GBM Works has developed a technique to get monopiles into the seabed in a silent and fast way.
The vibratory hammer with a jet gun is not only cheaper and less harmful to marine life, the process is also kept under control from all sides. After successful tests on land, founder Ben Arntz is now preparing to put it to the test with an impressive consortium on the water this autumn.
A vibratory hammer that shakes off the ground for the first time in Germany this year with monopiles of more than 1000 tons, will probably be just below 160 Db. Therefore, no additional measures are required, even if that is close to the limit.
The combination of a pick-up hammer and a jet gun. The seawater is sprayed at the bottom of the inside of the monopile. This causes the sand or clay to become liquid, creating a kind of quicksand, which temporarily reduces friction. At the same time, the monopile is driven into the ground with the pick-up hammer. Once the monopile has been installed, the soil in the interior sinks back into place.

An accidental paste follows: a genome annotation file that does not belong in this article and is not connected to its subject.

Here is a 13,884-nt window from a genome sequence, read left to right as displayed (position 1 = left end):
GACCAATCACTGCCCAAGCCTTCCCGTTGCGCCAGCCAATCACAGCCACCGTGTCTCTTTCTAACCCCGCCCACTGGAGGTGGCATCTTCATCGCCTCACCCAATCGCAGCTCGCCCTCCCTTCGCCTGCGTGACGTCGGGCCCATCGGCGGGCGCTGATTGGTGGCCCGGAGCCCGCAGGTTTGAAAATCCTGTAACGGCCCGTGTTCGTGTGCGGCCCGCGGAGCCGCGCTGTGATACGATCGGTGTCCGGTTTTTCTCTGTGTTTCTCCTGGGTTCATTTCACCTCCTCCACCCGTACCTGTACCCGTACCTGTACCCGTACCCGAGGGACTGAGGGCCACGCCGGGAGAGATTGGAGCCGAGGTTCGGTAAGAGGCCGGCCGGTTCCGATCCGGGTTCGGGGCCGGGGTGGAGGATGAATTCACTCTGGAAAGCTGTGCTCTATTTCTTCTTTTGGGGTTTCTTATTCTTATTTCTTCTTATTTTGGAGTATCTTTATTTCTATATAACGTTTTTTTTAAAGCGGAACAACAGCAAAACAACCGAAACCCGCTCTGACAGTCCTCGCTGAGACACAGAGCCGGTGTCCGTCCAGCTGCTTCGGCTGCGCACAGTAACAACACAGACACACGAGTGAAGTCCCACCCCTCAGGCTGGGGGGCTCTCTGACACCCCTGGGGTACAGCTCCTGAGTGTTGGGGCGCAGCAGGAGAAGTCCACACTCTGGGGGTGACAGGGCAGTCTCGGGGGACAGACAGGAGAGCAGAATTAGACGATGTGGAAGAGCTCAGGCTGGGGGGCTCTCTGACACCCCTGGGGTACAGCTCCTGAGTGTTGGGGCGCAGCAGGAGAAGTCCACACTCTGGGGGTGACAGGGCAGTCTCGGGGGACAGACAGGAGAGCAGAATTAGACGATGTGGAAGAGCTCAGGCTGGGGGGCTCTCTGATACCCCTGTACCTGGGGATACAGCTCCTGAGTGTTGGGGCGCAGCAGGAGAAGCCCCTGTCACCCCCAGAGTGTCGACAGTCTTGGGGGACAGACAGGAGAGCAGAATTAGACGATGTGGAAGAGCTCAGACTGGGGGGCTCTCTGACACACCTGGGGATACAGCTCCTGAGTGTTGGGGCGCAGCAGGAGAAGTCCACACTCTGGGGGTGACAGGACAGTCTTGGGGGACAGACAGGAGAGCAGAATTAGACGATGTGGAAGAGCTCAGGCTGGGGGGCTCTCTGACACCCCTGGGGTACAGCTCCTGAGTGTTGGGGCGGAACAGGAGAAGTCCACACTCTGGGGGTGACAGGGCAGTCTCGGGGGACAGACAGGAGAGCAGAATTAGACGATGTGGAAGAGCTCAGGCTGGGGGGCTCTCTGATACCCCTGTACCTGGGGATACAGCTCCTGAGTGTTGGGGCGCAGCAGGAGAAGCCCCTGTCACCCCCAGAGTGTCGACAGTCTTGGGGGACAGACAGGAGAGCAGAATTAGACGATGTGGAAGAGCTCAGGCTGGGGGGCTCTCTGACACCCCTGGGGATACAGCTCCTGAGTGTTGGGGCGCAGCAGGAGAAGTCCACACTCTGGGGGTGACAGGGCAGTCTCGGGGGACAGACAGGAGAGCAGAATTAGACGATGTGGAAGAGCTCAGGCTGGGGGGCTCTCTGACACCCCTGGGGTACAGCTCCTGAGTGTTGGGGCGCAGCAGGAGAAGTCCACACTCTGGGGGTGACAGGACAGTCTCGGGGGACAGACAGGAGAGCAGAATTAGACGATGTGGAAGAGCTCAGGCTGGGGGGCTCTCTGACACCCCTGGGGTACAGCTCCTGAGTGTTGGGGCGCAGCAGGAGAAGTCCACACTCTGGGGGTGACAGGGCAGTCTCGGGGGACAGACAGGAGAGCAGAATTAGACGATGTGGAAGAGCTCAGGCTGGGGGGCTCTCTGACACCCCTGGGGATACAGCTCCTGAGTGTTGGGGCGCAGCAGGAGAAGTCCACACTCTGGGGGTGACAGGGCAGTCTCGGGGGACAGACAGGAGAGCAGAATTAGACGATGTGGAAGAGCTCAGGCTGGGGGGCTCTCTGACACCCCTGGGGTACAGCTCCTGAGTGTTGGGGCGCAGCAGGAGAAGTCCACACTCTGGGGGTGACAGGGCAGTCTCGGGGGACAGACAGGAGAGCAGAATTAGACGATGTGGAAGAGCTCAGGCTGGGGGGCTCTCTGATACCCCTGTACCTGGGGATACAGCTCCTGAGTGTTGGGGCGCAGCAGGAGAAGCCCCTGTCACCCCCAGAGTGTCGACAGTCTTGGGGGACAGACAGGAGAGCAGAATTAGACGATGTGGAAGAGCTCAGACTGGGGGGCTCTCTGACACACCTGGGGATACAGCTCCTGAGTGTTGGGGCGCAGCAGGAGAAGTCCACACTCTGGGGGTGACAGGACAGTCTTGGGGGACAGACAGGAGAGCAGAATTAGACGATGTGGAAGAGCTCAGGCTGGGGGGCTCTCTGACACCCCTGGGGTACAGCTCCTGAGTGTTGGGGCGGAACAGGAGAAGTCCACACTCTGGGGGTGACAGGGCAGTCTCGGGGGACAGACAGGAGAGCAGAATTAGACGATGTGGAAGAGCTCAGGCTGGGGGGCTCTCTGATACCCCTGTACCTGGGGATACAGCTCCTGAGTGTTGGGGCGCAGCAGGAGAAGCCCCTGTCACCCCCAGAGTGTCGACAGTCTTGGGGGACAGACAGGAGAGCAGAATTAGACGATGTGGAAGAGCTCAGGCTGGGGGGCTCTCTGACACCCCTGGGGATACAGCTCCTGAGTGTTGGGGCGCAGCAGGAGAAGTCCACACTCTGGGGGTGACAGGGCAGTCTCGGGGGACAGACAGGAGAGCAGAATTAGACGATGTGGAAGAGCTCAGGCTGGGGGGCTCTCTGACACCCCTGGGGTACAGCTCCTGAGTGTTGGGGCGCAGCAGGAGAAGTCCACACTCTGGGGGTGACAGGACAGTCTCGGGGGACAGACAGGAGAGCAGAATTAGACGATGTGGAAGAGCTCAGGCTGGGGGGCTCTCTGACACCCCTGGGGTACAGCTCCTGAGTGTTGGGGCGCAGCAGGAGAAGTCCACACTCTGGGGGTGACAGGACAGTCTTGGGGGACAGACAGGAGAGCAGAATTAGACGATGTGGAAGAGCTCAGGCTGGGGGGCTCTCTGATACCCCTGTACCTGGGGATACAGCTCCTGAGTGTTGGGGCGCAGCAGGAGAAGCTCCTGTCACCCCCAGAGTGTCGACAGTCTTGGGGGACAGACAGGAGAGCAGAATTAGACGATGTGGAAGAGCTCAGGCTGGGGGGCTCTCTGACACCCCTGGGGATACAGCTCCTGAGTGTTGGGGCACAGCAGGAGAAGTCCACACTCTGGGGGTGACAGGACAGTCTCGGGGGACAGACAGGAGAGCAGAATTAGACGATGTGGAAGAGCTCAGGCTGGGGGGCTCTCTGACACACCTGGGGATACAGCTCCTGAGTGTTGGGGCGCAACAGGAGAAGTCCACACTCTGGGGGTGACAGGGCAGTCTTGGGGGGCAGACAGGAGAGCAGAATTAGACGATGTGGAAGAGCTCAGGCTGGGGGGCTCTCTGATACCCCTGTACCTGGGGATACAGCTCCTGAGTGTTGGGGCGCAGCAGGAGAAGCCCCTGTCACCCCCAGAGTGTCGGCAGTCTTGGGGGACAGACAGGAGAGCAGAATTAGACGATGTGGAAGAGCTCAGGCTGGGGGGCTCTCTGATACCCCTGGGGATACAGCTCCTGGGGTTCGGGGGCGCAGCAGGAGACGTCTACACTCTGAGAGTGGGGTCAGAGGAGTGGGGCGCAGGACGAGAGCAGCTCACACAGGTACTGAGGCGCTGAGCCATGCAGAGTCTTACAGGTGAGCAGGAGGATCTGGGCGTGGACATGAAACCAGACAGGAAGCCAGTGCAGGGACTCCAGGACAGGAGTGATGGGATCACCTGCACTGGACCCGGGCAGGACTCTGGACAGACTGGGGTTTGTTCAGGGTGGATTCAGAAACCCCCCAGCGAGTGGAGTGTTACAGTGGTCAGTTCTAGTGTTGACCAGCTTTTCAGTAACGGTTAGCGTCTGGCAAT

The ground remains untouched on the outside. That is crucial. It is the carrying capacity of the ground on the outside that has to withstand the horizontal forces of wind and current on the wind turbine. It depends on the composition of the soil how high the water pressure must be and how strong the vibrations to get the monopile to depth. That is why the entire process is monitored with countless (pressure) sensors.
This method is 3-5 times faster than conventional pile driving. Apart from the time savings, because noise-reducing measures are not necessary. Installation requires much less power and offers more certainty that the monopile will reach the correct depth.